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Biochim Biophys Acta. 2013 Jan;1828(1):109-17. doi: 10.1016/j.bbamem.2012.03.005. Epub 2012 Mar 16.

Gap junction proteins: master regulators of the planarian stem cell response to tissue maintenance and injury.

Author information

1
Department of Molecular and Cell Biology, University of California, Merced, CA 95343, USA.

Abstract

Gap junction (GJ) proteins are crucial mediators of cell-cell communication during embryogenesis, tissue regeneration and disease. GJ proteins form plasma membrane channels that facilitate passage of small molecules across cells and modulate signaling pathways and cellular behavior in different tissues. These properties have been conserved throughout evolution, and in most invertebrates GJ proteins are known as innexins. Despite their critical relevance for physiology and disease, the mechanisms by which GJ proteins modulate cell behavior are poorly understood. This review summarizes findings from recent work that uses planarian flatworms as a paradigm to analyze GJ proteins in the complexity of the whole organism. The planarian model allows access to a large pool of adult somatic stem cells (known as neoblasts) that support physiological cell turnover and tissue regeneration. Innexin proteins are present in planarians and play a fundamental role in controlling neoblast behavior. We discuss the possibility that GJ proteins participate as cellular sensors that inform neoblasts about local and systemic physiological demands. We believe that functional analyses of GJ proteins will bring a complementary perspective to studies that focus on the temporal expression of genes. Finally, integrating functional studies along with molecular genetics and epigenetic approaches would expand our understanding of cellular regulation in vivo and greatly enhance the possibilities for rationally modulating stem cell behavior in their natural environment. This article is part of a Special Issue entitled: The communicating junctions, roles and dysfunctions.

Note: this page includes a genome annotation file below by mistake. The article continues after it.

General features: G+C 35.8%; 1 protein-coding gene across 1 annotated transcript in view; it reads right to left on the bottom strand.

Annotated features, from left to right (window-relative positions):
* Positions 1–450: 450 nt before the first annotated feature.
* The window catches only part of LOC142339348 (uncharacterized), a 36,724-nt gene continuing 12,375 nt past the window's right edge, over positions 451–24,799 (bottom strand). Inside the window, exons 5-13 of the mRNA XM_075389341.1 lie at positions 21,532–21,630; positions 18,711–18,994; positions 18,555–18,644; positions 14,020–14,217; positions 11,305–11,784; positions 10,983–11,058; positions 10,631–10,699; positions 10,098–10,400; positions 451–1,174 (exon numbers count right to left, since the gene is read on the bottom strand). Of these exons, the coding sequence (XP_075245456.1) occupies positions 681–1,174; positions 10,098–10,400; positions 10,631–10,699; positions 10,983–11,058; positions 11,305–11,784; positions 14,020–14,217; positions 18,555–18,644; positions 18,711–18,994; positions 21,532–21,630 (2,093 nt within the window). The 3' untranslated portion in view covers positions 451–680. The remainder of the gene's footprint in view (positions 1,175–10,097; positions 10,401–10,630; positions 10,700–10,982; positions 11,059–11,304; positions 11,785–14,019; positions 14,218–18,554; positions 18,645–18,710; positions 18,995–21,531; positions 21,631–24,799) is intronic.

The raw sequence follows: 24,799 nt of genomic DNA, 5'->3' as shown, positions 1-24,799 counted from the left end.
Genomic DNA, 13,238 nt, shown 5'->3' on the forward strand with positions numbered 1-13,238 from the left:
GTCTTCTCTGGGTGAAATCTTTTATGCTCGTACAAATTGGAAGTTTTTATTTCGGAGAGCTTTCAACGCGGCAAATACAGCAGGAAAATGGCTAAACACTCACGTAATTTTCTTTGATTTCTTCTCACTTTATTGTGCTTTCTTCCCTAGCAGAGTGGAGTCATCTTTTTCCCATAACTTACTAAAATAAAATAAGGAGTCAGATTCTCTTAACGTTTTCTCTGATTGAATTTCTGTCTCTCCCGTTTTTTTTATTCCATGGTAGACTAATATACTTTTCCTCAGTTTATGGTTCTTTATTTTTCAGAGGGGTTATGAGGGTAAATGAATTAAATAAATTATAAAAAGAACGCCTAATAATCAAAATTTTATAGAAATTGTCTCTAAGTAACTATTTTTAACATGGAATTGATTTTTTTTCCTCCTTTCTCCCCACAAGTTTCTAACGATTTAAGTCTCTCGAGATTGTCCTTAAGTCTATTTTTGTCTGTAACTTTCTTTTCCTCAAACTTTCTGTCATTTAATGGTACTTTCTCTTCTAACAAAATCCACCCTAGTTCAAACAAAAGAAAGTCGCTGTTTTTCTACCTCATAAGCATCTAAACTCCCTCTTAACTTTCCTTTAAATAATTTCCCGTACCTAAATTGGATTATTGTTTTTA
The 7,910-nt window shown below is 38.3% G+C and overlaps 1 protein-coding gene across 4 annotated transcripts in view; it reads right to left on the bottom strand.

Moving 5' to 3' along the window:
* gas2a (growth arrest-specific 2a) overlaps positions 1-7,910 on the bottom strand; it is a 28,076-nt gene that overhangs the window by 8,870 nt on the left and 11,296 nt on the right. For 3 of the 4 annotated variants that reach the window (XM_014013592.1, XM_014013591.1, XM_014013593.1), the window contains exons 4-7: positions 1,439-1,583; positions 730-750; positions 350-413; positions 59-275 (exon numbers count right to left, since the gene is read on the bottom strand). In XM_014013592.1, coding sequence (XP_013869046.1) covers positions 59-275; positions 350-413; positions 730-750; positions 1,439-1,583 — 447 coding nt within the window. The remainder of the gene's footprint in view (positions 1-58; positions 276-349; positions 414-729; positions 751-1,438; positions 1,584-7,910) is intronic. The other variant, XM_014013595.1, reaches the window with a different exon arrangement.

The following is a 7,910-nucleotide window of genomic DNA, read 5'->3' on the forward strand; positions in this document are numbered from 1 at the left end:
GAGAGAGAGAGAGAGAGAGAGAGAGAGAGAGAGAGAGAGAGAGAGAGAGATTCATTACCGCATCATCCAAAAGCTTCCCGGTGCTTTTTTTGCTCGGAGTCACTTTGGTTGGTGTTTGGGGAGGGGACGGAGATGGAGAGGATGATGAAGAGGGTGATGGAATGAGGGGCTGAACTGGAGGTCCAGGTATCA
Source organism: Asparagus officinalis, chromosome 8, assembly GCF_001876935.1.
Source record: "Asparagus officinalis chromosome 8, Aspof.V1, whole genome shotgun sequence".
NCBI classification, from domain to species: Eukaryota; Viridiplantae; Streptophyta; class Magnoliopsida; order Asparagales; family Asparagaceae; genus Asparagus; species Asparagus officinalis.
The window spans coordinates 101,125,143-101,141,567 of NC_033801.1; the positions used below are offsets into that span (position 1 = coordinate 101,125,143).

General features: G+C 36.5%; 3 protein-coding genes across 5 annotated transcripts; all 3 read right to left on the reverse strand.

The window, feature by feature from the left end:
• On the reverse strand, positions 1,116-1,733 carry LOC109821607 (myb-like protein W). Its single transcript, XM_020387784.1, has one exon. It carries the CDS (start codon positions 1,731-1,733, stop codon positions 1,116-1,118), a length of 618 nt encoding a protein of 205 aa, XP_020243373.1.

PMID:
22450236
DOI:
10.1016/j.bbamem.2012.03.005
[Indexed for MEDLINE]
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